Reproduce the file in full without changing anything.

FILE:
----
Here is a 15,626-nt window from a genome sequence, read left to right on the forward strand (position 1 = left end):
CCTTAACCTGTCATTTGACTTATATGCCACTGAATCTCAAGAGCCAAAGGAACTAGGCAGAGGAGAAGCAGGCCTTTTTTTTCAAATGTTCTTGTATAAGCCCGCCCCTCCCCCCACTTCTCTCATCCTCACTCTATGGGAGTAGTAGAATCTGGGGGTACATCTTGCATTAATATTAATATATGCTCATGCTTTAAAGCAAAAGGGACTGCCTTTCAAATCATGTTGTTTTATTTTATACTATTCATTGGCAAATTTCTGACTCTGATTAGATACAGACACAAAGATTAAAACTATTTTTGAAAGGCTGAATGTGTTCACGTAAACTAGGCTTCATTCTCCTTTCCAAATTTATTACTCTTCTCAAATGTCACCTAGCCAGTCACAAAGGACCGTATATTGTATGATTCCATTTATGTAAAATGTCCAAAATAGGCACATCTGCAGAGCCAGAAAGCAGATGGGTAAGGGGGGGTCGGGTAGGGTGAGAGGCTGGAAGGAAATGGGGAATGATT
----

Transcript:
Here is a 15,626-nt window from a genome sequence, read left to right on the forward strand (position 1 = left end):
CCTTAACCTGTCATTTGACTTATATGCCACTGAATCTCAAGAGCCAAAGGAACTAGGCAGAGGAGAAGCAGGCCTTTTTTTTCAAATGTTCTTGTATAAGCCCGCCCCTCCCCCCACTTCTCTCATCCTCACTCTATGGGAGTAGTAGAATCTGGGGGTACATCTTGCATTAATATTAATATATGCTCATGCTTTAAAGCAAAAGGGACTGCCTTTCAAATCATGTTGTTTTATTTTATACTATTCATTGGCAAATTTCTGACTCTGATTAGATACAGACACAAAGATTAAAACTATTTTTGAAAGGCTGAATGTGTTCACGTAAACTAGGCTTCATTCTCCTTTCCAAATTTATTACTCTTCTCAAATGTCACCTAGCCAGTCACAAAGGACCGTATATTGTATGATTCCATTTATGTAAAATGTCCAAAATAGGCACATCTGCAGAGCCAGAAAGCAGATGGGTAAGGGGGGGTCGGGTAGGGTGAGAGGCTGGAAGGAAATGGGGAATGATT